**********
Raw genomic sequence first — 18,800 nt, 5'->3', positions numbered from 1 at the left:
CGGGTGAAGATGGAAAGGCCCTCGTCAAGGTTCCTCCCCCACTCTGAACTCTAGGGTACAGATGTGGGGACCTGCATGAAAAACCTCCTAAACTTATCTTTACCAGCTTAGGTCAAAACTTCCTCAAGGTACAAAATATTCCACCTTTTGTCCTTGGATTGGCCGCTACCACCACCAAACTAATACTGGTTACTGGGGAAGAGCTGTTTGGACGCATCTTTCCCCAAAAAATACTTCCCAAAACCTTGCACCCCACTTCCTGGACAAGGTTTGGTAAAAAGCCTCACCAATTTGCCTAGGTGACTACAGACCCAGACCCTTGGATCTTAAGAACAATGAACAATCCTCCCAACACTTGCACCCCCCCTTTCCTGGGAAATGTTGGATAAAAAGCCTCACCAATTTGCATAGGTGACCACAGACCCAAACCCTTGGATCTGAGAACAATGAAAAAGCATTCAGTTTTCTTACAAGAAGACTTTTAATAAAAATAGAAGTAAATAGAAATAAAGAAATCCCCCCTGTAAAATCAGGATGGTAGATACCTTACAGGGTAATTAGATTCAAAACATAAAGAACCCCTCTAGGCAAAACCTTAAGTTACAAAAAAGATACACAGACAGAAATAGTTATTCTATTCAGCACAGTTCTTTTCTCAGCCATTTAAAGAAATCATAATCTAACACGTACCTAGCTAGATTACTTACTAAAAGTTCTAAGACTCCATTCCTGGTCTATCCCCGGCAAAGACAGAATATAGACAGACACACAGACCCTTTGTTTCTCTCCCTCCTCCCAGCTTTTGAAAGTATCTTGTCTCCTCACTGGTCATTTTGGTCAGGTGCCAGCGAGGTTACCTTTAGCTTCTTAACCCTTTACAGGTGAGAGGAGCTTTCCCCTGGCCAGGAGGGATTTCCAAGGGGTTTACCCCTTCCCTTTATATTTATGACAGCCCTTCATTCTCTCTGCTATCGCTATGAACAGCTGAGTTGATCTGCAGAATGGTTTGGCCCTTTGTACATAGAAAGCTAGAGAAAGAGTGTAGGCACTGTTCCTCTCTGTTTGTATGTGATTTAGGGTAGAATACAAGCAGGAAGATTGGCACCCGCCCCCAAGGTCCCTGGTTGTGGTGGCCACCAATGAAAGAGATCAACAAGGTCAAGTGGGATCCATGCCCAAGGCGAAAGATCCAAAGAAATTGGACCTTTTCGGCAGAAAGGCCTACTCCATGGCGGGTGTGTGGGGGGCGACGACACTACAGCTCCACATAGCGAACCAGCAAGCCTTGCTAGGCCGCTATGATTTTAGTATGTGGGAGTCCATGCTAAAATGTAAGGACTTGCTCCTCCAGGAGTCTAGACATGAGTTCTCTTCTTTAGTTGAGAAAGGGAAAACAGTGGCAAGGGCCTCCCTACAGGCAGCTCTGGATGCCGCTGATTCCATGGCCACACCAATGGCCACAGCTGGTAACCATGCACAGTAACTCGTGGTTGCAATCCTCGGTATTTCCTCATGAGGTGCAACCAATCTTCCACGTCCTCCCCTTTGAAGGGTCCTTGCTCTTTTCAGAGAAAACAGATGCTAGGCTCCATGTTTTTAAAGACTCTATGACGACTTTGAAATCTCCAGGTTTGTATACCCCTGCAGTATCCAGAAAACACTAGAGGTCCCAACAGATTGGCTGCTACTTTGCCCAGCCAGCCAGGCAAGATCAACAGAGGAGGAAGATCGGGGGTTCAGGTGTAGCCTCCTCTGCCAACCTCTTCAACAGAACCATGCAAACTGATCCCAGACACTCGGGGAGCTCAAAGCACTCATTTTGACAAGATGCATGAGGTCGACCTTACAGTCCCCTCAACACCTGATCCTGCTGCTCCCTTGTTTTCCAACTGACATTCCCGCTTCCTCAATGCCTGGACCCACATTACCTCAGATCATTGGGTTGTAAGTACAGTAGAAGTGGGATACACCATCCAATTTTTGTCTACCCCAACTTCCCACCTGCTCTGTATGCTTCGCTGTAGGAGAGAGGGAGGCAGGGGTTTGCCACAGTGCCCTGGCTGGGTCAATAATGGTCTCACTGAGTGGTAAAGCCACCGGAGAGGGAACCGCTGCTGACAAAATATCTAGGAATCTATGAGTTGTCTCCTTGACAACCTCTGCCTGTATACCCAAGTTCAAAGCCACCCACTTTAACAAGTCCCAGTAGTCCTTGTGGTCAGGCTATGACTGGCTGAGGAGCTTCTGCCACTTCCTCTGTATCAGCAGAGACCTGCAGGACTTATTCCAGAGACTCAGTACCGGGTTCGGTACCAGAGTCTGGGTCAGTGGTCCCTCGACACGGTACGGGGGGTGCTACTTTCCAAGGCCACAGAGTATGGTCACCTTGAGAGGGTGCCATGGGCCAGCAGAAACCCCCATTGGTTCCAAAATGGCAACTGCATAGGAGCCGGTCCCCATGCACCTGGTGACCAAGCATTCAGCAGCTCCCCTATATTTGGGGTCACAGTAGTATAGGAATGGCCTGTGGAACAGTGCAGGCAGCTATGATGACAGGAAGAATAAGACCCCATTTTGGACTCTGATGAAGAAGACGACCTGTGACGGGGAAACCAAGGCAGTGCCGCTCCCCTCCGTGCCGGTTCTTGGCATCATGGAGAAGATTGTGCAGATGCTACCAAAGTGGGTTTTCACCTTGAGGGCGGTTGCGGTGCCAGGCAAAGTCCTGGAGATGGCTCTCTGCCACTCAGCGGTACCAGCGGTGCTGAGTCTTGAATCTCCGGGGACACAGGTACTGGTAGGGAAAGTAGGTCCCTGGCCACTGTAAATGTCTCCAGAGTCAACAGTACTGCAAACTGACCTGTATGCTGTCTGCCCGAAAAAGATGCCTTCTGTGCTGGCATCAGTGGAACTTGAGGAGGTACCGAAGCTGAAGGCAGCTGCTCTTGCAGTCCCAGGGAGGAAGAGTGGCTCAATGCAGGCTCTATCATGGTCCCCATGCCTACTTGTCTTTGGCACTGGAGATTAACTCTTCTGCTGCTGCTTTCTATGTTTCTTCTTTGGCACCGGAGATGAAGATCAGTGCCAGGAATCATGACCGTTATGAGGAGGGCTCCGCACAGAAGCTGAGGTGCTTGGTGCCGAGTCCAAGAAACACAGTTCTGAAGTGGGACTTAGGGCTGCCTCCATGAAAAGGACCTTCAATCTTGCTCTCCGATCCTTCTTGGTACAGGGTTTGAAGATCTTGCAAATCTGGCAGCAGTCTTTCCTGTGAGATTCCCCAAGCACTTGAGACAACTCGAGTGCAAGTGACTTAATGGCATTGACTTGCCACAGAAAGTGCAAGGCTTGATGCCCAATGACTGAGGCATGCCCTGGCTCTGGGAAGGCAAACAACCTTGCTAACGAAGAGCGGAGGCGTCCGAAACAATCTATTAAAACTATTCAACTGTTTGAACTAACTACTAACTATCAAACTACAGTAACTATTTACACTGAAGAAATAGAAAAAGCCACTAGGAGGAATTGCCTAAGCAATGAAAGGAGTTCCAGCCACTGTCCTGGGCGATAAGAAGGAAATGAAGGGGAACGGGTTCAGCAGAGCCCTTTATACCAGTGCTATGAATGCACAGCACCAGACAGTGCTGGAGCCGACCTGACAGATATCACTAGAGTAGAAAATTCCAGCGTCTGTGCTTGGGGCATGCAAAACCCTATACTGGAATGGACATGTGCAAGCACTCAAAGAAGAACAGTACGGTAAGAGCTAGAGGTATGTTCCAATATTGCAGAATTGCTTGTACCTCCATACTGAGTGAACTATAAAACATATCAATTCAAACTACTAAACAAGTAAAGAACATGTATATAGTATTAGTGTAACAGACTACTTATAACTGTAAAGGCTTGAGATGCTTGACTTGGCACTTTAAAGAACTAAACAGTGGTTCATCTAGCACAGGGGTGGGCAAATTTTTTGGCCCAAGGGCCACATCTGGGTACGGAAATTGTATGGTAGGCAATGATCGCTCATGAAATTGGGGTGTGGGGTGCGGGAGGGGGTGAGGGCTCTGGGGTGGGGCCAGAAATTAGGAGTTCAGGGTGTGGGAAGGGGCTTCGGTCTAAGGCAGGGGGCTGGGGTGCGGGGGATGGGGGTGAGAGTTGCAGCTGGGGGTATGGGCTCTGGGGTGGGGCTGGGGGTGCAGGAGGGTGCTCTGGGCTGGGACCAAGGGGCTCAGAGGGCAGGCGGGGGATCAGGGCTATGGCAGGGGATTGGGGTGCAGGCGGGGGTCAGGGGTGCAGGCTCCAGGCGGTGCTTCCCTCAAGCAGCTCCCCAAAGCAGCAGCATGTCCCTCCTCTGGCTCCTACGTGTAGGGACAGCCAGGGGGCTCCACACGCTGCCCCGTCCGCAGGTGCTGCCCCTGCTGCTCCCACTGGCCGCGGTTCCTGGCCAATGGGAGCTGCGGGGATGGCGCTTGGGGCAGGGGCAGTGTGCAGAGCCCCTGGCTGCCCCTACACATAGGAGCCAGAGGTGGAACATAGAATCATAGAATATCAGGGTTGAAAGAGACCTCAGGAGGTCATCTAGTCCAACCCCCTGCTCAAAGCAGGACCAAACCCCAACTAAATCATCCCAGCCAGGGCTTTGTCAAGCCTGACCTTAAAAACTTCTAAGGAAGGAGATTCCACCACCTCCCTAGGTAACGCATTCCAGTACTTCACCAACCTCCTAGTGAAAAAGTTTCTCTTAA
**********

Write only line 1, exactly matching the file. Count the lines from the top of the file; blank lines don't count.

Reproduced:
Raw genomic sequence first — 18,800 nt, 5'->3', positions numbered from 1 at the left: